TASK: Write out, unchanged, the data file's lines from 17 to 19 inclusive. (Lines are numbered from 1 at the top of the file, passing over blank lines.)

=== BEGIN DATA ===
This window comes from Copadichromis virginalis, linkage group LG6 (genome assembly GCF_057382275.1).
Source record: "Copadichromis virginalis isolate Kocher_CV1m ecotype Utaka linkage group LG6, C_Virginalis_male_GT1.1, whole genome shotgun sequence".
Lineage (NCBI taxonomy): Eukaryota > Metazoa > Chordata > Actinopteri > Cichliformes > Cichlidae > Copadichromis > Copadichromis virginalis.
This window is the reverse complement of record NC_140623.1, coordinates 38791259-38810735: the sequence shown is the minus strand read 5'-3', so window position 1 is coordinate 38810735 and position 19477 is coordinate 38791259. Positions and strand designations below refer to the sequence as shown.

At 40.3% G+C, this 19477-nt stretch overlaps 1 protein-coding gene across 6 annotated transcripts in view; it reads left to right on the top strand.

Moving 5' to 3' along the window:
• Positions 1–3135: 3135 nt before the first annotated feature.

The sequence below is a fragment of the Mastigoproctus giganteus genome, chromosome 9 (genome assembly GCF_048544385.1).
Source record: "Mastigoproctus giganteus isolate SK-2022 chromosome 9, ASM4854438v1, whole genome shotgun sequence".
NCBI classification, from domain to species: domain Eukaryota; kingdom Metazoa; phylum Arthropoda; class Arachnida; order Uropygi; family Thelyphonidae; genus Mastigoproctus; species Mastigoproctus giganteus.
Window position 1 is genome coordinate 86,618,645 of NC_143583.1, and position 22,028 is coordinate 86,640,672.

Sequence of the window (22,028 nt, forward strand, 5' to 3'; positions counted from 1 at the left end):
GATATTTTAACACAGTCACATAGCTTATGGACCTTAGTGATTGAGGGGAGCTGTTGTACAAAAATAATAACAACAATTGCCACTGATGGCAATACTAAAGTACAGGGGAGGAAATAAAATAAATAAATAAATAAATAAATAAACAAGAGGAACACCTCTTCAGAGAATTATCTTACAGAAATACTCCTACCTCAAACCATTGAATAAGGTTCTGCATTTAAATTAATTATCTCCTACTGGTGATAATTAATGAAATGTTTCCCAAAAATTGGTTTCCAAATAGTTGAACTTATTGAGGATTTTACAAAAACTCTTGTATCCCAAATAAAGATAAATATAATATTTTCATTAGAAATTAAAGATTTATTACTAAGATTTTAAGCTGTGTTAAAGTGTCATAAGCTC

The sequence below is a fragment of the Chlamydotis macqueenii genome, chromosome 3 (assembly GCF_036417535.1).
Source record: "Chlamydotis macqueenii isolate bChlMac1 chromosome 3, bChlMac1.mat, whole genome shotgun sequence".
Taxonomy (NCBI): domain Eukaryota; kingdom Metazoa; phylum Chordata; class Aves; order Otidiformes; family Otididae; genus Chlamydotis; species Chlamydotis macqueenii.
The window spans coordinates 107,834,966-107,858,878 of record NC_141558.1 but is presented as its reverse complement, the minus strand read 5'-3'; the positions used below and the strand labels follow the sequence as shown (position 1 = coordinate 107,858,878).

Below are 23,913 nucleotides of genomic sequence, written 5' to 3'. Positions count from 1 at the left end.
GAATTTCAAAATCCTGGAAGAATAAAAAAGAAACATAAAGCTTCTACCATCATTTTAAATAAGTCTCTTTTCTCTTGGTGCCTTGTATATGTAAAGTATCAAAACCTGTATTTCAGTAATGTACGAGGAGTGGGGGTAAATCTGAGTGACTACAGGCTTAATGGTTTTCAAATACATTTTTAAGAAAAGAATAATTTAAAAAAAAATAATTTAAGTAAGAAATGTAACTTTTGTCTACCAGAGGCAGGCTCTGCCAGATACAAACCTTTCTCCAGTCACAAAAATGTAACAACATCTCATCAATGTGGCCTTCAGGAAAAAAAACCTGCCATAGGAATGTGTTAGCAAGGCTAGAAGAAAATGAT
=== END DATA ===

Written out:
The window spans coordinates 107,834,966-107,858,878 of record NC_141558.1 but is presented as its reverse complement, the minus strand read 5'-3'; the positions used below and the strand labels follow the sequence as shown (position 1 = coordinate 107,858,878).

Below are 23,913 nucleotides of genomic sequence, written 5' to 3'. Positions count from 1 at the left end.
GAATTTCAAAATCCTGGAAGAATAAAAAAGAAACATAAAGCTTCTACCATCATTTTAAATAAGTCTCTTTTCTCTTGGTGCCTTGTATATGTAAAGTATCAAAACCTGTATTTCAGTAATGTACGAGGAGTGGGGGTAAATCTGAGTGACTACAGGCTTAATGGTTTTCAAATACATTTTTAAGAAAAGAATAATTTAAAAAAAAATAATTTAAGTAAGAAATGTAACTTTTGTCTACCAGAGGCAGGCTCTGCCAGATACAAACCTTTCTCCAGTCACAAAAATGTAACAACATCTCATCAATGTGGCCTTCAGGAAAAAAAACCTGCCATAGGAATGTGTTAGCAAGGCTAGAAGAAAATGAT